How to Trade Morning Gaps in The Stock Market

Most of the time stocks do not make big moves up or down. And we as traders generally have to try to buy and sell a lot of small movements in order to make a significant amount of money.

There is an exception to this, however. When the market opens in the morning, it is not uncommon to see huge moves in one direction or the other.

Often these huge moves seem to jump across the screen and create “gaps”.

If you know how to trade these moves, you can make a nice chunk of change in very little time. But it can also be scary to try to buy or sell during times when the price is making such violent moves.

So in this article, I’m going to explain how to reduce risk and increase rewards while trading gaps.

What are gaps, and what is their cause?

A “gap” by definition is any case where the price of a stock opens above it’s previous close or below it’s previous close.

Here is an example using the Van Eck Vectors Junior Gold Miners Index (GDXJ):

Gaps are created because sometimes there is a lot of demand that builds up overnight while the market is closed or because there are a lot of people who decide to sell overnight.

When market makers then show up the following morning, they try to sell at a high price at the open or buy at a low price at the open. This causes the price to have extreme moves up or down and then to top or bottom right afterwards.

How to Trade Gaps.

Most gaps eventually “close”. In other words, the price usually returns to the close of the previous candle. But not always.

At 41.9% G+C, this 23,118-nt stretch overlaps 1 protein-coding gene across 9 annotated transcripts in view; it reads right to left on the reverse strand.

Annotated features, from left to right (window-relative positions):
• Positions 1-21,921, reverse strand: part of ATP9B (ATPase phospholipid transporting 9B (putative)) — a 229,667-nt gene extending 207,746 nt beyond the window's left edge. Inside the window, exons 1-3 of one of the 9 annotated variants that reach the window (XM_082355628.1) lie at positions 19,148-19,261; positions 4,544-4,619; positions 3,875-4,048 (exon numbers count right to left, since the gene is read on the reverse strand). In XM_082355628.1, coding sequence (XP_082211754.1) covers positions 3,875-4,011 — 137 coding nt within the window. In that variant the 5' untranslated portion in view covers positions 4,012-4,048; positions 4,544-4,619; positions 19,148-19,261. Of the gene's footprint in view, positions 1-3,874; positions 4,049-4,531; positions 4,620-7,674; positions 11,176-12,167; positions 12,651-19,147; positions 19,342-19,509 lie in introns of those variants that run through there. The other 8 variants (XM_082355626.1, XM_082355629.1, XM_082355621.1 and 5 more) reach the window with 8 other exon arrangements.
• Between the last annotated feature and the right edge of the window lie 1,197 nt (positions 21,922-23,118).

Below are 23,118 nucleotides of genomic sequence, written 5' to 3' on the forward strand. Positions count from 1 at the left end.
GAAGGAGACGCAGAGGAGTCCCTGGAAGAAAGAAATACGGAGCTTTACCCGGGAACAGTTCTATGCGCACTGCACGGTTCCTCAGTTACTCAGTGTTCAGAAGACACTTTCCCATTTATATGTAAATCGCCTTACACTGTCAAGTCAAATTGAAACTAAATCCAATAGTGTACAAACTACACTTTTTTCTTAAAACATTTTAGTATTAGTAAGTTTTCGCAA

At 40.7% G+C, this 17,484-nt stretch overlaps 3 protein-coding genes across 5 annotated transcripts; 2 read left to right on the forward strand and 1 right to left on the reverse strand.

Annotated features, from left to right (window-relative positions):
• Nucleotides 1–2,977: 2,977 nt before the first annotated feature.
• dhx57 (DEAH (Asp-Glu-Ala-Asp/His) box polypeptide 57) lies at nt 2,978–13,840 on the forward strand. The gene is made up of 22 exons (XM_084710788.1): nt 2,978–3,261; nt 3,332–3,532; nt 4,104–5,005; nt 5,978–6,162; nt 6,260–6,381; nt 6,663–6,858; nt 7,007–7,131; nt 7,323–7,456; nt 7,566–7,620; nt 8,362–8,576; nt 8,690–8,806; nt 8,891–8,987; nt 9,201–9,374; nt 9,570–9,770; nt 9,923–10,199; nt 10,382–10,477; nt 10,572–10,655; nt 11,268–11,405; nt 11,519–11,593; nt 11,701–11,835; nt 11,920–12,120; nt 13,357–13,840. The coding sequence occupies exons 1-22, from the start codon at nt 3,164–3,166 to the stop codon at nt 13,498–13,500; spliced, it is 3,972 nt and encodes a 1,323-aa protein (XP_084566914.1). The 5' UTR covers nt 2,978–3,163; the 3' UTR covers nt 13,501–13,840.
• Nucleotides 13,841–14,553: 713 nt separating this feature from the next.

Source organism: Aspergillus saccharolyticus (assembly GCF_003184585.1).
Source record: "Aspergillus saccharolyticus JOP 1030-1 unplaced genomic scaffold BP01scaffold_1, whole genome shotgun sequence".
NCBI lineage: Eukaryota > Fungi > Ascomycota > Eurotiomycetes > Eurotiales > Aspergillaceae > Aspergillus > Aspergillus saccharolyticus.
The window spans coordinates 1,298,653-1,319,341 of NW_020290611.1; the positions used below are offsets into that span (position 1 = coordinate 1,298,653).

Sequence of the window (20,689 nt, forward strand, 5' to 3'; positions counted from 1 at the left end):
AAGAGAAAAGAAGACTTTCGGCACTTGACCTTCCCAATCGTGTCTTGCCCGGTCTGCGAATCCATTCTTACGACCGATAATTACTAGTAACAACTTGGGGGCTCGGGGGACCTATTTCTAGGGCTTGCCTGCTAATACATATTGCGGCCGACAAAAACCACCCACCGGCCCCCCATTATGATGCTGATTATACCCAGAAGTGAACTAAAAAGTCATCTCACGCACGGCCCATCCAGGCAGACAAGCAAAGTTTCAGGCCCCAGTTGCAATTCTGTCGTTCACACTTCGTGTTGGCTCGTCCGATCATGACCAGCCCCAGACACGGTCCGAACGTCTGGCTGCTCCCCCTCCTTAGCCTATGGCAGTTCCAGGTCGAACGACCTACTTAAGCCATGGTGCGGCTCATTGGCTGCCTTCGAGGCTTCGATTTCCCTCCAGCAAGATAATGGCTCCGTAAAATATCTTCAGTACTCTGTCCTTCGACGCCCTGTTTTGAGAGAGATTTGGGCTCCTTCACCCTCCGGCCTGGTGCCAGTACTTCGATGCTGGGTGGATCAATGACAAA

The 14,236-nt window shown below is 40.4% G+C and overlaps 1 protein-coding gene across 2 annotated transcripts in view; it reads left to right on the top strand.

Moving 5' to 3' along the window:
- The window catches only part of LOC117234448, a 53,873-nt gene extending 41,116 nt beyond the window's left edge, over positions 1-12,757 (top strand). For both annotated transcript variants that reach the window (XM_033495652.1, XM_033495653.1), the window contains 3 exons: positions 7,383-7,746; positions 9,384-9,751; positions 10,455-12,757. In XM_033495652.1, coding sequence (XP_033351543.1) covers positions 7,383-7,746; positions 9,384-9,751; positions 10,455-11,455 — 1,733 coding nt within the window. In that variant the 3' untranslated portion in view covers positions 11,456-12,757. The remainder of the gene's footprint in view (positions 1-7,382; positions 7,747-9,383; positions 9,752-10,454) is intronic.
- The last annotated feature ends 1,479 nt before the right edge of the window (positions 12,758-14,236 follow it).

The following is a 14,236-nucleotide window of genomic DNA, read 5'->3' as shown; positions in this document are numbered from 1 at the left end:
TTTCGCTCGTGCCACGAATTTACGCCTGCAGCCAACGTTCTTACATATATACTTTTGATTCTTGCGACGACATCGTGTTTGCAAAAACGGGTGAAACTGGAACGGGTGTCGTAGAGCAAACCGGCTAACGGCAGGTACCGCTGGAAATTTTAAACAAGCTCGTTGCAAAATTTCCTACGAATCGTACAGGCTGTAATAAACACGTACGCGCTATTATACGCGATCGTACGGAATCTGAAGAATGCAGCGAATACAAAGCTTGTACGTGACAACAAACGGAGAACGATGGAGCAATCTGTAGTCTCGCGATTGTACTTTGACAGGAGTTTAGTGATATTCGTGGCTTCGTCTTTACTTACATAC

So how do you know when a gap is going to close and when it is going to continue in the same direction?

The best thing to do is to pay attention to the candlesticks. If these show that the price is topping or bottoming, it’s time to get into the trade.

For example, look at this chart of the SPDR S&P 500 ETF (SPY):

In this example on the four-hour chart, the price gapped up at the open of March 1. In the first four hours, it continued rising. At this point, it was too soon to enter a short trade because there was no way of knowing how long it would take for the trend to reverse.

However, the following four hours produced a “shooting star” or upside-down hammer candlestick. The next four-hour candle then confirmed this pattern with a move lower.

At this point, it would have been fairly safe to assume that the gap was going to close. So a short trade could have been entered at the close of the third candle (at about the middle of the following trading day), with a take-profit at the bottom of the gap.

Within the next six or seven candles, the gap was closed at a profit of around $2 per share.